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The Martian view from high on Mount Sharp

The Martian view of mountains
Click for original image.

Cool image time! The picture to the right, cropped, reduced, and sharpened to post here, was downloaded today from left navigation camera on the Mars rover Curiosity.

The image looks to the north from the lower foothills of Mount Sharp. The view is downhill across the floor of Gale Crater. The intermittent dotted red line that weaves between those foothills marks the approximate route that Curiosity took to climb through them to reach this point.

About 20 to 25 miles away the mountainous rim of the crater can be seen dimly. The air is filled with dust, because its is almost the peak of the dust season at Gale Crater, located just south of the Martian equator.

The overview map below provides some further context.

Overview map

The blue dot on the map to the right marks Curiosity’s present position. The yellow lines indicate the area covered by the picture above. The red dotted line is the rover’s planned route, with the white dotted line its actual travel route.

The rover is making very steady and slow progress uphill inside Gediz Vallis. The rough and rocky ground, as shown by the picture, makes long daily traverses difficult if not impossible. Instead, each drive covers only a small distance so that the rover can pick its way among the rocks and minimize damage to its already damaged wheels.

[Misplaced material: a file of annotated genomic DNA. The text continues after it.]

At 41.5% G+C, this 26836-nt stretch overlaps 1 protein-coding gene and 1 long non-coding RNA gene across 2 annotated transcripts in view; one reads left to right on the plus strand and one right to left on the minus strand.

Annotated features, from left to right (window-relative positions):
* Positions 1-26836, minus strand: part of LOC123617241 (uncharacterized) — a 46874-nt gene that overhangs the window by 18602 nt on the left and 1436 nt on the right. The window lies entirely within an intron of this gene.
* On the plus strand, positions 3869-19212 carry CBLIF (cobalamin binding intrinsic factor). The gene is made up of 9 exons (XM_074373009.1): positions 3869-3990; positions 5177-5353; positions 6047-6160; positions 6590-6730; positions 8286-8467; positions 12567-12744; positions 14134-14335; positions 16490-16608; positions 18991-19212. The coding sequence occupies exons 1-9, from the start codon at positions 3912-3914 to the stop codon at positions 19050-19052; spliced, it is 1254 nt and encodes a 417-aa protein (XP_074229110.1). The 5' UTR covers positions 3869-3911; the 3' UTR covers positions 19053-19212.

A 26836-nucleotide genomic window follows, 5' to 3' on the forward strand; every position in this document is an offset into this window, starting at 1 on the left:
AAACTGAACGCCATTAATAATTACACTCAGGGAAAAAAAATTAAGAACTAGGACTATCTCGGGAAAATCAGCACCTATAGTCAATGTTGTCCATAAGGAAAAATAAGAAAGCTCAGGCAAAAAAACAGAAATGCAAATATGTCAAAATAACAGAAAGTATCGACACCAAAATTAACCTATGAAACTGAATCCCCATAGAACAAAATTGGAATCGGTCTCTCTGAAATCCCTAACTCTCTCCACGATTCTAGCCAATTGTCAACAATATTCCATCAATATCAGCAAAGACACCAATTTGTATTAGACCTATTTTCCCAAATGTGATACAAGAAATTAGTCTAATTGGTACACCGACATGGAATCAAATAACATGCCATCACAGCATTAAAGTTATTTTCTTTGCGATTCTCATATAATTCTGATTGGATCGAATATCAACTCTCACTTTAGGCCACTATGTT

Right now Curiosity is working its way along the side of a low cliff that is an extension of Gediz Vallis Ridge, which lower down the mountain was much higher and ended in a peak. As it has climbed into this slot canyon it has also worked its way to the top of that ridge, though it has done it the long way. Scientists are now using its cameras and robot arm to get a detailed look at the upper levels of that ridge’s geology, as it appears they consider it an important marker of past geological events.

Genesis cover

On Christmas Eve 1968 three Americans became the first humans to visit another world. What they did to celebrate was unexpected and profound, and will be remembered throughout all human history. Genesis: the Story of Apollo 8, Robert Zimmerman's classic history of humanity's first journey to another world, tells that story, and it is now available as both an ebook and an audiobook, both with a foreword by Valerie Anders and a new introduction by Robert Zimmerman.

The ebook is available everywhere for $5.99 (before discount) at amazon, or direct from my ebook publisher, ebookit. If you buy it from ebookit you don't support the big tech companies and the author gets a bigger cut much sooner.

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"Not simply about one mission, [Genesis] is also the history of America's quest for the moon... Zimmerman has done a masterful job of tying disparate events together into a solid account of one of America's greatest human triumphs."--San Antonio Express-News


  • Blackwing1

    If I didn’t know that this image is from Mars I’d swear it was a picture of the mud and rocks from a drained reservoir here out West. The multiple “benches” of erosion as the water level is dropped in stages looks almost identical.

    Thank you once again for finding some very interesting pictures.

  • Richard M

    As Curiosity keeps crawling up Mount Sharp, it’s delivering some really amazing photos. You can see quite a distance from where it’s at, these days.

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